May Day protests are taking place on the streets of Europe, Turkey Tokyo, Jakarta, Moscow and Bangladesh, as people around the world mark International Workers' Day.
In Greece, a general strike by the two largest trade unions, GSEE and ADEDY, in protest against the tough austerity measures are severely disrupting public services, including hospitals and transport.
Ferries and trains are at a standstill and hospital staff have walked out as hundreds of Greeks gather on the streets protesting against the highest unemployment in the EU.
According to statistics released on Wednesday, 27.2% of Greece's workforce are unemployed, and 59.1% of the under-25 age group are out of work, seeking employment. It follows a bill approved by parliament on Sunday which will leave 15,000 civil servants out of work by the end of next year.
Alexis Tsipras, the head of the Syriza opposition party, joined the thousands workers marching through Athens, holding banners.
One sign calls for solidarity with foreign workers, the plight of which hit the headlines last month after farm foreman opened fire on a group of migrant strawberry workers who were protesting after not being paid for six months. As many as 29 strawberry pickers, mostly Bangladeshi immigrants, were injured in the attack with seven taken to hospital.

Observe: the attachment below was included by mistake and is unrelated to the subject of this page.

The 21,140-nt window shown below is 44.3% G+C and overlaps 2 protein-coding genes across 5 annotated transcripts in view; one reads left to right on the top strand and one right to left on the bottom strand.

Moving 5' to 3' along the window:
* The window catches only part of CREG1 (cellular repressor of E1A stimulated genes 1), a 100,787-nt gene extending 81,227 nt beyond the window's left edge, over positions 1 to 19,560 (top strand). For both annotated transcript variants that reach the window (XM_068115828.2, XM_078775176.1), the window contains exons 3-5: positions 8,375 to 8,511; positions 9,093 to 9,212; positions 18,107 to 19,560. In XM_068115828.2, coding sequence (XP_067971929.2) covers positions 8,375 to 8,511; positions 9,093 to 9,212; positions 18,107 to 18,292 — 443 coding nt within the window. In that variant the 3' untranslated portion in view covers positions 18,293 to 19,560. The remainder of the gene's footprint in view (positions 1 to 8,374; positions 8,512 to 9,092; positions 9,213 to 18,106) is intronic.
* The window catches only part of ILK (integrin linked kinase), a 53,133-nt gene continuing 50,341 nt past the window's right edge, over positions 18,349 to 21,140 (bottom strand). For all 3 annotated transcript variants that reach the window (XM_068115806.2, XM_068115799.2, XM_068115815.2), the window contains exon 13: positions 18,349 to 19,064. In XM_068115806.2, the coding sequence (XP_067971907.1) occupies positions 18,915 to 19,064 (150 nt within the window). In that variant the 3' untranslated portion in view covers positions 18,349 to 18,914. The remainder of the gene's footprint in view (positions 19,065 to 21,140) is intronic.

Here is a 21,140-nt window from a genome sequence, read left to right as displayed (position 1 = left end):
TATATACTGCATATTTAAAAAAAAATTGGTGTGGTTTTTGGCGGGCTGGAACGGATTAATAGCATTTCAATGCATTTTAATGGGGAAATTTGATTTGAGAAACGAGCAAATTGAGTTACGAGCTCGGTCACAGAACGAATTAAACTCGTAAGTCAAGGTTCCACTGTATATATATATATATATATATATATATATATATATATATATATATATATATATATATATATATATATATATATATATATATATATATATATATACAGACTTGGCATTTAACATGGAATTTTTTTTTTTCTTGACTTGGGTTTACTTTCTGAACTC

Police in Spain are also bracing for anti-austerity protests after rioting on the streets last year.
In Turkey, riot police clashed with thousands of May Day protesters in Istanbul firing water cannon and tear gas at crowds in Istanbul. Trade Unions had already been banned from demonstrating in the main square after May Day clashes between police and protesters in previous years. Several people have been injured after tear gas was used.
While In Germany Labour union representatives and other groups marched in support of fairer employment conditions and a minimum wage.
Protests were also seen on the streets of France. The unemployment rate in France rose again last month, with 3.2 million people out of work.
Bangladeshi garment workers are protesting on the streets of Dhaka, the nation's capital, demanding better working conditions after a building collapsed. The death toll has now passed 400 with scores more still missing. Many are demanding the death penalty for the owner of the building, who has been arrested after going on the run from police.
The factory supplied Western companies with cheap clothes, including Primark and Bonmarche. Primark have said it will pay compensation and offer emergency food aid to victims.
The Cambodian textile industry is the third largest exporter of clothes to the Western world and garment workers have rallied on the streets of Phnom Peh, the nation's capital, demanding higher wages and better working conditions.
"I demand that my pay is increased to $150 per month," one garment worker told Al Jazeera.
Trade unions have also held demonstrations in Tokyo, Japan, calling for more jobs for young people. In Hong Kong, thousands are expected to march in support of striking dock workers.
Indonesian workers dressed up as ants for Labour day or 'hari buruh'. They wore the costume, meant to symbolise their exploitation in a march to the presidential palace in Jakarta.
Some 90,000 people are expected to participate in May Day demonstrations in Moscow, in a trade union parade organised by the governing United Russia Party.